CLARK: I wouldn’t want to see this become a personal attack on Dick Clarke, Neil. Dick Clarke is an honorable public servant. He has tried to marshal the facts as he’s known them and put them out for the American people to read. And, yes, he wrote a book, and that is fair.
CAVUTO: But what is so honorable, General, about bringing this to the public’s attention now, just ahead of a testifying to this commission, just ahead of the release of a book? I just find it odd that Sept. 11 — we’re talking almost three years ago, and now comes this explosive comment that is coming in this book, that this guy wants to be a best-seller.
My hat off to him if he can pull it off. But let’s put things in perspective.
CLARK: What is so explosive about it? Let’s ask this: what is this perspective? What makes it explosive? Is it this facts? Is it what he says happened?
Then, let’s talk about the facts. Forget about Dick Clarke as a person. His motives aren’t the issue.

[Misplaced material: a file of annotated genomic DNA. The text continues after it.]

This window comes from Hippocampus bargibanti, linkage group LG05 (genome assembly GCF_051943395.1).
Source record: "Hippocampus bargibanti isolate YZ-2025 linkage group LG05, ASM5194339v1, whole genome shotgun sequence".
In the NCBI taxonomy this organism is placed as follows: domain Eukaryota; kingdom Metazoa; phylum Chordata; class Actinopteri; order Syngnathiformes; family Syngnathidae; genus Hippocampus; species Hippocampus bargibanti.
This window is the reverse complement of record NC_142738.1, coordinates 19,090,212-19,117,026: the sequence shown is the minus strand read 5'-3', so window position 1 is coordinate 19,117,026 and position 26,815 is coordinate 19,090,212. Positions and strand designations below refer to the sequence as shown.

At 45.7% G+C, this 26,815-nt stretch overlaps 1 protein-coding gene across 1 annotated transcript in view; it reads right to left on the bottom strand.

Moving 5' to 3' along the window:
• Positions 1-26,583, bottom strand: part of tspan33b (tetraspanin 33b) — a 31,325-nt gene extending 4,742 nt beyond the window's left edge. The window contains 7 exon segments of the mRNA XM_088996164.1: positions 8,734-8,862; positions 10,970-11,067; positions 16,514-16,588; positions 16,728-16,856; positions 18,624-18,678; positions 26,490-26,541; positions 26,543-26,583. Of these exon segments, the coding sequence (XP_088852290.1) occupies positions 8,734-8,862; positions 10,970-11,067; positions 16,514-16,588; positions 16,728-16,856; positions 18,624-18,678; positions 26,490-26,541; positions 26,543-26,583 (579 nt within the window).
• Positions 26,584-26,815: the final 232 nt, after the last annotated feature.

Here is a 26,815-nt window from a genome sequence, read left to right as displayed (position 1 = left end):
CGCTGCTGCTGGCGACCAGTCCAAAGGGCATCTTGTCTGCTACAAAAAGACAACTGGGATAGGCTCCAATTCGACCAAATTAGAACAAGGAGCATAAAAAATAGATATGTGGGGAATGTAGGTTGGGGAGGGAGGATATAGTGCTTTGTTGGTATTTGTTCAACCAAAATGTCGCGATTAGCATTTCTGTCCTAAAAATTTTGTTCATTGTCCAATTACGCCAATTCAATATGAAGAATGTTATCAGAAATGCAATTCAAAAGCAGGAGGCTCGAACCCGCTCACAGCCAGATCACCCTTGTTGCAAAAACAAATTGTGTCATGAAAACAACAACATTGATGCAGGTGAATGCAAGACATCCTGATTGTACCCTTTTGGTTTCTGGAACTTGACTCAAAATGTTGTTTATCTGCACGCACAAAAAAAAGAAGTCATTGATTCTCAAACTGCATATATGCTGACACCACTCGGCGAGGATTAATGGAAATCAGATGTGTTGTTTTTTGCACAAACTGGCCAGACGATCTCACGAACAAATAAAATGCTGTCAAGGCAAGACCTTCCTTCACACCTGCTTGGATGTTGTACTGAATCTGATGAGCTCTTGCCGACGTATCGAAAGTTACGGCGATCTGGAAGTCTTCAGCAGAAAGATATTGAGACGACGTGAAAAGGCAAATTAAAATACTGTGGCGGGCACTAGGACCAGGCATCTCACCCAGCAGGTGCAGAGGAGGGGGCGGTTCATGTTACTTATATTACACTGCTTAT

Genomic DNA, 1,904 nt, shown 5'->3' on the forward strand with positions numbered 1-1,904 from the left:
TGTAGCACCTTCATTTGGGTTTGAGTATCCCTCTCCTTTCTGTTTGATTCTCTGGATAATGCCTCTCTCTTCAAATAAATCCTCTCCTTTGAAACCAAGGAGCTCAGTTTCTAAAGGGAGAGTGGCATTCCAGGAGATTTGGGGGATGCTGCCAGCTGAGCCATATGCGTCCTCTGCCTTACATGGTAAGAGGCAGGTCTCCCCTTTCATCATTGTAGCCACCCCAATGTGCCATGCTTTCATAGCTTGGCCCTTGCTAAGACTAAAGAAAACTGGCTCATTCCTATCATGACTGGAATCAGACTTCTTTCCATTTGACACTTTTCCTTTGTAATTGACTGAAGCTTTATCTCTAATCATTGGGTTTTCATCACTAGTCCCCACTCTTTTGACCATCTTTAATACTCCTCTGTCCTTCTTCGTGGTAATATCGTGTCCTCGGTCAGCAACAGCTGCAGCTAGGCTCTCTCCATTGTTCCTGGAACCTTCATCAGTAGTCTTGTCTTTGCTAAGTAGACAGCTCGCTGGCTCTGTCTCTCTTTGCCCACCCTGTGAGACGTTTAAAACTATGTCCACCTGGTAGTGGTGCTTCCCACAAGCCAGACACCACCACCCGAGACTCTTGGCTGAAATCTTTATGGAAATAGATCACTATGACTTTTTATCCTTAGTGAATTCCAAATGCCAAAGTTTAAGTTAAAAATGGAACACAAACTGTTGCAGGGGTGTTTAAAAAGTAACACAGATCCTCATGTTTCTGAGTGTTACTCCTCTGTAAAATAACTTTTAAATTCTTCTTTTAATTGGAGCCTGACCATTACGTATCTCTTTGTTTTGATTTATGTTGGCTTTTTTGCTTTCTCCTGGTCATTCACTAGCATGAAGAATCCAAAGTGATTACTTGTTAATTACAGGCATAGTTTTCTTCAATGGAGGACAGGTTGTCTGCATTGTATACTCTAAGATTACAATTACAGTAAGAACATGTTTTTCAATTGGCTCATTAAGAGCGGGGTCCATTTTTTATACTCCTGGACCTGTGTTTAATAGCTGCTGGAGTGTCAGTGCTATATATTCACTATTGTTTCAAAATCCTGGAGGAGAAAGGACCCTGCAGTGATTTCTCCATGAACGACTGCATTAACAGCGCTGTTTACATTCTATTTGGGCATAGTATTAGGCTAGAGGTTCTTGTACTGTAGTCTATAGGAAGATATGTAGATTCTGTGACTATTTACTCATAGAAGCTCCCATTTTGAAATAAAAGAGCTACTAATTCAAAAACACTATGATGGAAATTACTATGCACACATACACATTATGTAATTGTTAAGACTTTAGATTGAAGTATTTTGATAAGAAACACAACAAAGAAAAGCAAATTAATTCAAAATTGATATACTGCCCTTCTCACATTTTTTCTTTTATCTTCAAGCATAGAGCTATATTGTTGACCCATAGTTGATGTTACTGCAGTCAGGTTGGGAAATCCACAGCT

The real question here is the president of the United States and his leadership, and the way he has run the government. Now, if what Dick Clarke says is wrong, then challenge it. But I think the facts will show — and I hope they’ll come out the 9/11 Commission — that the administration was not fully focused on terrorism before 9/11. I think the facts will show the administration made an early decision...
CAVUTO: But General, you’ve got to be clear. You’re a military man, you’re a seasoned military pro, and a genuine American hero. Will you look at this and find it odd that this book’s release, castigating this president and saying nothing about the prior president, is at best odd, is at best disingenuous?
CLARK: No, I wouldn’t say that, because in the book there is stuff about this previous administration. I mean, Dick Clarke worked there. There is a lot of information.
But Neil, you are bringing this up now. Dick got out, he wrote the book. It took him a year to get the book published. I think the real issue here is, let’s deal with the facts. What did he allege and what is the response from the administration?
CAVUTO: All right. General, I just find it odd. But that’s me. General Wesley Clark, thank you very much.
CLARK: I think the American people want to know what happened.